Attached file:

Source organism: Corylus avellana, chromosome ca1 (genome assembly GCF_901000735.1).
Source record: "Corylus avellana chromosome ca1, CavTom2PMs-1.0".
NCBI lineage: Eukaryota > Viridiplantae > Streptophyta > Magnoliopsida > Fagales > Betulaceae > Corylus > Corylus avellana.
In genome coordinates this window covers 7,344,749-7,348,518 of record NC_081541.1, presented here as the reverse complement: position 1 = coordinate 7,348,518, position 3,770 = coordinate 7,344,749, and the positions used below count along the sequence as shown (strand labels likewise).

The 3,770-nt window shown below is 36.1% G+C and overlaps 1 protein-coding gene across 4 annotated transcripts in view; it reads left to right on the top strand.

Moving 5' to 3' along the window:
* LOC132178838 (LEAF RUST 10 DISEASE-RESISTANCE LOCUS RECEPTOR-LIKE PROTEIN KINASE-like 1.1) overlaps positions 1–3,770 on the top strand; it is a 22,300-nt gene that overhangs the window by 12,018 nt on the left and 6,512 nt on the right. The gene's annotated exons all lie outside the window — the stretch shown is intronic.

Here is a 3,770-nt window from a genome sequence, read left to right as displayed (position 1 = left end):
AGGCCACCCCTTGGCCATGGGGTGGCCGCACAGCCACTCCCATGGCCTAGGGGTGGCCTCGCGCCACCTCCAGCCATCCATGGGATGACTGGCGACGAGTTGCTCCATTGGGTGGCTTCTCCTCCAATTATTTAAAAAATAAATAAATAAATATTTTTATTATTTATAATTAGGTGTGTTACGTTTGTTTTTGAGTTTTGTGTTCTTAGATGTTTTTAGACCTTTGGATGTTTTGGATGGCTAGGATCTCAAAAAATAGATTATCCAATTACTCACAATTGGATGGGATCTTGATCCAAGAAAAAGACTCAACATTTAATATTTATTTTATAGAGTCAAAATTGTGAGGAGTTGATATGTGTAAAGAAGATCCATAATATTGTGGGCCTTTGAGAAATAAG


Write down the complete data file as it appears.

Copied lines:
Source organism: Corylus avellana, chromosome ca1 (genome assembly GCF_901000735.1).
Source record: "Corylus avellana chromosome ca1, CavTom2PMs-1.0".
NCBI lineage: Eukaryota > Viridiplantae > Streptophyta > Magnoliopsida > Fagales > Betulaceae > Corylus > Corylus avellana.
In genome coordinates this window covers 7,344,749-7,348,518 of record NC_081541.1, presented here as the reverse complement: position 1 = coordinate 7,348,518, position 3,770 = coordinate 7,344,749, and the positions used below count along the sequence as shown (strand labels likewise).

The 3,770-nt window shown below is 36.1% G+C and overlaps 1 protein-coding gene across 4 annotated transcripts in view; it reads left to right on the top strand.

Moving 5' to 3' along the window:
* LOC132178838 (LEAF RUST 10 DISEASE-RESISTANCE LOCUS RECEPTOR-LIKE PROTEIN KINASE-like 1.1) overlaps positions 1–3,770 on the top strand; it is a 22,300-nt gene that overhangs the window by 12,018 nt on the left and 6,512 nt on the right. The gene's annotated exons all lie outside the window — the stretch shown is intronic.

Here is a 3,770-nt window from a genome sequence, read left to right as displayed (position 1 = left end):
AGGCCACCCCTTGGCCATGGGGTGGCCGCACAGCCACTCCCATGGCCTAGGGGTGGCCTCGCGCCACCTCCAGCCATCCATGGGATGACTGGCGACGAGTTGCTCCATTGGGTGGCTTCTCCTCCAATTATTTAAAAAATAAATAAATAAATATTTTTATTATTTATAATTAGGTGTGTTACGTTTGTTTTTGAGTTTTGTGTTCTTAGATGTTTTTAGACCTTTGGATGTTTTGGATGGCTAGGATCTCAAAAAATAGATTATCCAATTACTCACAATTGGATGGGATCTTGATCCAAGAAAAAGACTCAACATTTAATATTTATTTTATAGAGTCAAAATTGTGAGGAGTTGATATGTGTAAAGAAGATCCATAATATTGTGGGCCTTTGAGAAATAAG